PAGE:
The government today ruled out any further increase in diesel and cooking fuel prices even though the current retail rates are lower than their cost of production.
The government had last month hiked diesel price by a steep Rs 5.62 per litre and restricted the supply of subsidised LPG to 6 cylinders per household in a year. Oil PSUs currently lose Rs 11.65 per litre on diesel, Rs 33.93 on kerosene sold through PDS and Rs 468.50 per 14.2-kg domestic cooking gas cylinder.
"Even after these recent increases, the under-recoveries (or revenue loss) this financial year will be higher than it was last year," Reddy said, adding oil firms are projected to lose Rs 167,415 crore this fiscal as compared to Rs 138,541 crore revenue loss in 2011-12.
"There is a need to raise prices but not courage," he said. Even on petrol, a commodity which the government had freed from its control in June 2010, the oil firms have lost Rs 2,600 crore during the first six months as they could not raise rates in line with the cost. Oil firms have cut petrol price by 56 paisa from today and the Oil Minister said it was totally up to them to decide on the next reduction whenever it is possible.
Reddy said the nation has faced the double whammy of rising price of oil in the international market, on which India is 79 percent dependent to meet its needs, and depreciation in the rupee against the US dollar that made imports costlier. The price of basket of crude oil that India imports has risen from USD 85.09 per barrel in 2010-11 to USD 111.89 in 2011-12, Reddy said.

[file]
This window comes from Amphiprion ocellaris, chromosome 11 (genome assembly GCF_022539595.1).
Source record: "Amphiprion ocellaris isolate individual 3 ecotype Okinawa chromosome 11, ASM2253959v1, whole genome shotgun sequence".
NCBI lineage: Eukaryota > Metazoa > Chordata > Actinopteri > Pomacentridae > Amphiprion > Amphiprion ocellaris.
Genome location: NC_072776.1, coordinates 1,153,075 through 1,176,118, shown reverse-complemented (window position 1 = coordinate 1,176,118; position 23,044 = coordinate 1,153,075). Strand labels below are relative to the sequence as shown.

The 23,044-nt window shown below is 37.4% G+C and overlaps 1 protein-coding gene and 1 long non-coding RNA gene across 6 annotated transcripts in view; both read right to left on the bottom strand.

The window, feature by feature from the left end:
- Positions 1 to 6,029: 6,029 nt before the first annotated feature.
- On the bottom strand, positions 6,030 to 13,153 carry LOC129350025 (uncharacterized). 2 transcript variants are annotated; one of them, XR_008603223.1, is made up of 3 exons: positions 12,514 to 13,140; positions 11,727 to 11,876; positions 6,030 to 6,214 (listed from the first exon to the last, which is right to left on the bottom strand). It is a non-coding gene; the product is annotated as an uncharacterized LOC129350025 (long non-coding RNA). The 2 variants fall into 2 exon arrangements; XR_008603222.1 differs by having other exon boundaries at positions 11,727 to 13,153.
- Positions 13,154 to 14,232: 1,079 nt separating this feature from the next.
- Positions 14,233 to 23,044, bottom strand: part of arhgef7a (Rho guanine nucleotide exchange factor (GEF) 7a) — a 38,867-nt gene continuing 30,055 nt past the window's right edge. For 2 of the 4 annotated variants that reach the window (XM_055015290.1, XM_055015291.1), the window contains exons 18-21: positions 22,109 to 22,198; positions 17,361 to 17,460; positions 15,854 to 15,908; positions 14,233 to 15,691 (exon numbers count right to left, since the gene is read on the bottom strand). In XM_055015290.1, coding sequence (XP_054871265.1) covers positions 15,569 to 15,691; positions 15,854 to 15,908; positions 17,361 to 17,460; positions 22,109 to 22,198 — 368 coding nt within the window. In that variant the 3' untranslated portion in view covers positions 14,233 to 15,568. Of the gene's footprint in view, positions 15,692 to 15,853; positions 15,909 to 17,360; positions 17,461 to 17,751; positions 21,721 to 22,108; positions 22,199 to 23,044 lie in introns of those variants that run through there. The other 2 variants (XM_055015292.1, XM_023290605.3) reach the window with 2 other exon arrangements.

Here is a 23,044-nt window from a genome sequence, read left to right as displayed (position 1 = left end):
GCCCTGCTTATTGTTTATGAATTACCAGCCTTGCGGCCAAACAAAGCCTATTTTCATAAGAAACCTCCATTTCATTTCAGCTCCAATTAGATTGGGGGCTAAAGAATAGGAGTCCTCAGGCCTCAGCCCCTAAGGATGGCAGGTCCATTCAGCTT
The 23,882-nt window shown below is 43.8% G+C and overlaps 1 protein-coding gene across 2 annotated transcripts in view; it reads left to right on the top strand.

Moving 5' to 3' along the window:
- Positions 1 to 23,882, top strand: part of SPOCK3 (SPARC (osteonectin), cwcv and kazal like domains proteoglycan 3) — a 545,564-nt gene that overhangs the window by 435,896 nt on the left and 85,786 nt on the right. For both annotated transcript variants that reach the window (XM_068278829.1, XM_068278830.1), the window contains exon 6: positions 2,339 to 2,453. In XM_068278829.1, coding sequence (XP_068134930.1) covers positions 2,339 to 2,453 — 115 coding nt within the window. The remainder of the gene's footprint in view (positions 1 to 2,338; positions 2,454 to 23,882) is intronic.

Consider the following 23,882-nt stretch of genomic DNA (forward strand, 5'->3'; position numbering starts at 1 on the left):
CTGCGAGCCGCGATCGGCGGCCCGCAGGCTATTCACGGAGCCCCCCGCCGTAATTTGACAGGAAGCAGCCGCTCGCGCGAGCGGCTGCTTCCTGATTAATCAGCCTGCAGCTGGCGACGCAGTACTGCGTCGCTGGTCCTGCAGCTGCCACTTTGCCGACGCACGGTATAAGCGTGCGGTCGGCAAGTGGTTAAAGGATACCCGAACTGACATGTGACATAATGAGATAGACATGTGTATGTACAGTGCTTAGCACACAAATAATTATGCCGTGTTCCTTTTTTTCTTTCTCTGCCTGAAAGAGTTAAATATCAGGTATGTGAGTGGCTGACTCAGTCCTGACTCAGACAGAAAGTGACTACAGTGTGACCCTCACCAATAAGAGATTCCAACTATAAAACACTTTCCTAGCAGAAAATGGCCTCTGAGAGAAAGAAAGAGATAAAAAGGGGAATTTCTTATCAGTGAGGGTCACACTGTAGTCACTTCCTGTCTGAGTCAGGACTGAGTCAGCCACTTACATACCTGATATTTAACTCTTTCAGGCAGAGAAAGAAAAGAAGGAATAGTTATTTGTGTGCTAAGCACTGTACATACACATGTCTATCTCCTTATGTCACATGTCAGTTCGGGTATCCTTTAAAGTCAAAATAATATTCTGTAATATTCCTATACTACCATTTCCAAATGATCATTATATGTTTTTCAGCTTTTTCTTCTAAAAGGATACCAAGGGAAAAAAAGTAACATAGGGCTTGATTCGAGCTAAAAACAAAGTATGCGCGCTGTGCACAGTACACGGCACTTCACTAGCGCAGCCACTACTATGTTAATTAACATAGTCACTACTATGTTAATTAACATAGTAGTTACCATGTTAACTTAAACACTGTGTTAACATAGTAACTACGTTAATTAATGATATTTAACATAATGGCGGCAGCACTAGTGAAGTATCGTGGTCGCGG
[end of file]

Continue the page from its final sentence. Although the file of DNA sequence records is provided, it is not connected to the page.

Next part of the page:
Rupee value against the US dollar dipped from Rs 44.42 to a US dollar in July 2011 to Rs 57.22 in June this year. "Between July 2011 and October this year, the Indian currency has devalued against the US dollar by 16.34 per cent," he said, adding depreciation of rupee by one against the US dollar results in a burden of Rs 9,000 crore annually.
Reddy said the oil firms lost Rs 90,011 crore on sale of diesel, LPG and kerosene in April-September this year. Of this, Rs 47,811 crore was lost in first quarter.
Upstream firms like ONGC made good Rs 15,061 crore by way of discount on crude oil they sell to refiners. The remaining is the amount that remains to be compensated by the Finance Ministry. In Q2, Rs 42,200 crore was the revenue loss and upstream firms are likely to chip in Rs 14,000-15,000 crore. The rest would have to come from the Finance Ministry.
Reddy said the Finance Ministry, before releasing the subsidy for the two quarters wants to scrutinise the numbers as they had done in past years. "We welcome them to do it," he said, adding in 2007-08 the oil companies calculated Rs 77,000 crore as the subsidy requirement using the principle of import parity pricing. The Finance Ministry used cost-plus formula to arrive at Rs 70,000 crore figure.
In the subsequent year, oil firms calculated Rs 103,000 crore by their formula and Finance Ministry arrived at Rs 105,000 crore. "The difference between the two is not very significant. However, Finance Ministry always has the right to scrutinise it and we have always welcomed it," he added.
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